Freedom of Speech Roundup

by Sampsonia Way    /  May 19, 2012  / No comments

In the Weekly Freedom of Speech Roundup Sampsonia Way presents some of the week’s top news on freedom of expression, journalists in danger, artists in exile, and banned literature.

London Book Fair

China's ad at the London Book Fair. Photo: The Upcoming/ Katherine Alexander

This week, good news comes from Burma where a new Press Council is scheduled to be formed in June. Under the new Council the government claims reports will no longer have to pass through censorship before publication. A new prize from the Knight Foundation that supports innovations in African media was also announced this week. On the other hand, Sampsonia Way shares awful news from Mexico, Iran, and Uganda in the deaths of two journalists and a video director. Also of note are an article about China’s censorship at the London Book Fair and a full transcript of Nick Hanauer’s censored TED talks presentation. Below are links to these and other relevant stories from May 5 to May 16, 2012.

Organized Crime Stifles Journalism in Latin America

In Sight. …the challenges facing journalists in Latin America who report on criminal groups once again comes under the spotlight. Read Here

China: Bringing Censors to the Book Fair

The New York Review of Books. The special guest of this year’s fair was the Chinese Communist Party’s censorship bureau. Read Here

Burma Art Show Provides Arresting Display

The Irrawaddy. “Most of the pictures were done secretly during their prison sentences, but some were created after their release.” Read Here

Javier Sicilia, on Caravan to Stop Mexican Drug Violence

Huffington Post. Since his son’s murder, Sicilia has put down the pen and taken up the fight against drug violence in Mexico… Read Here

Iranian Cartoonist Gets 25 Lashes for Drawing Politician as Soccer Player

Deadspin. Shokraiyeh will be called and given a time to come in to get his lashings, then he can leave. Read Here

Pakistani Journalist Killed by Gunmen

Comitee to Protect Journalists. Gunmen in a group of about 20 shot Aurangzeb Tunio, a TV reporter for the news bureau of the Sindhi-language Kawaish Television Network, along with Rustam Tunio, his brother, and Deedar Khaskheli, a family friend, on Thursday night. Read Here

Mexican Journalist Found Dead in Trunk of his Car

Press Tv. The body of Mexican reporter René Orta Salgado has been found by police in the trunk of his car in central Mexico. Read Here

The Prize to Create African Media 2.0

Free African Media. Although a lot of money has been thrown at African journalism projects before, this prize, with its strong focus on technology, is designed to do something different. Read Here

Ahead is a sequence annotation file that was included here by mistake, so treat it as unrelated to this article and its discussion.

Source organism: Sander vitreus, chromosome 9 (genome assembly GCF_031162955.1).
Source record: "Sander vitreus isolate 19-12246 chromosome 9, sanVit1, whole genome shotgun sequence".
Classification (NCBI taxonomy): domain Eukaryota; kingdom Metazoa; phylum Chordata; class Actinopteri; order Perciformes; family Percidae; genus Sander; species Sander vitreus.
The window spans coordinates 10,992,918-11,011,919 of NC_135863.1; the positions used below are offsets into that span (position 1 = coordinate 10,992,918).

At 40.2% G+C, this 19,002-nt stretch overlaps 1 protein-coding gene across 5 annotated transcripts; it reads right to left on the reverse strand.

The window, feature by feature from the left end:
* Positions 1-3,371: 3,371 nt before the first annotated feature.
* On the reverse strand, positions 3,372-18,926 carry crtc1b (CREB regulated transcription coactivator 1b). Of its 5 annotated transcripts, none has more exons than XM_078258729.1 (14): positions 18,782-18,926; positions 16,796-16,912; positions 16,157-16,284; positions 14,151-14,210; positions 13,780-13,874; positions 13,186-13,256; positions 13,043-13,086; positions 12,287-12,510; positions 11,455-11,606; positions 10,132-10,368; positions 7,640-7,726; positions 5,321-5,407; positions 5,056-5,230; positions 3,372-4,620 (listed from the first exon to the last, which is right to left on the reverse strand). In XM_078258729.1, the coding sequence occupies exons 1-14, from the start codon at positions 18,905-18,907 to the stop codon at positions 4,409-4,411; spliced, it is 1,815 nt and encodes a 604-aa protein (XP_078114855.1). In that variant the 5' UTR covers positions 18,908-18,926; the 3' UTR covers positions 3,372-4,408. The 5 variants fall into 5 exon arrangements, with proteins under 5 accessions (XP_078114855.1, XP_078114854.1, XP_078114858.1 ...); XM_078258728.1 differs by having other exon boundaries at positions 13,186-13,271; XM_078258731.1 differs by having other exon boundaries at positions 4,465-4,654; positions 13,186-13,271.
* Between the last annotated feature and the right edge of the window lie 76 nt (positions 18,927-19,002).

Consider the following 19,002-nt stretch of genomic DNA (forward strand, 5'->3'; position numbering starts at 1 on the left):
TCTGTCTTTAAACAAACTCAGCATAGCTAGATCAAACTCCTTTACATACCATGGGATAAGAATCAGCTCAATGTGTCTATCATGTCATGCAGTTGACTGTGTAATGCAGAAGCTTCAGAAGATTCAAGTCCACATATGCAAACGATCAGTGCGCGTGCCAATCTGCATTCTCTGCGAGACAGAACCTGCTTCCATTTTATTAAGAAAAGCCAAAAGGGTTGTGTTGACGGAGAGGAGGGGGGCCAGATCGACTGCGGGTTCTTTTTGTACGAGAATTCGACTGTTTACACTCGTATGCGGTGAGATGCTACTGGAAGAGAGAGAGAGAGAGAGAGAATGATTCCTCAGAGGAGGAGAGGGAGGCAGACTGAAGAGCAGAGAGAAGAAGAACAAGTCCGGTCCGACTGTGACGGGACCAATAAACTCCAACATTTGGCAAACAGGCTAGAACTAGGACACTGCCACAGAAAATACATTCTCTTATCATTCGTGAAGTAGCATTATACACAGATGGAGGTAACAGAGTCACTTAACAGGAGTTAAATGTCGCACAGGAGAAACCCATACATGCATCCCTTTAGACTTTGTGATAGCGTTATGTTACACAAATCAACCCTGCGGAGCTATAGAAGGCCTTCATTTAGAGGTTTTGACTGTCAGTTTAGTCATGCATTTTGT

Video Director Gunned Down in Uganda

Reporters Without Borders. Amon Thembo Wa’Mupaghasya was shot dead at around 1 a.m. on 12 May as he was returning to his home on the outskirts of the western city of Kasese after covering a wedding. Read Here

Iranian Rapper Faces Death Threats for Song

BBC. “The ayatollah’s decree does not refer to me because the song and lyrics bear no insult to Shia Imams” Shahin Najafi Read Here

The Travails of Ethiopian Journalists Serkalem Fasil and Eskinder Nega.

The Root. Charlayne Hunter-Gault relates the travails of married journalists Serkalem Fasil and Eskinder Nega. Read Here

Media Censorship to be “Abolished” in Burma

The Irrawaddy. Burma’s media will not have to pass through censorship once the new Myanmar Press Council is formed in June, according to a senior director at the Press Scrutiny and Registration Department (PSRD). Read Here

Full Transcript of Speech that was “Too Hot” for TED

The Atlantic. Nick Hanauer, a venture capitalist from Seattle, gave a speech on economic inequality in the United States at the TED University conference. The speech, while well-received at the conference, was deemed “too politically controversial to post on [TED's] web site.” Read Here

About the Author

Sampsonia Way is an online magazine sponsored by City of Asylum/Pittsburgh that seeks to protect and advocate for writers who may be endangered, to educate the public about threats to writers and literary expression, and to create a community in which endangered writers thrive and literary culture is a valued part of life.

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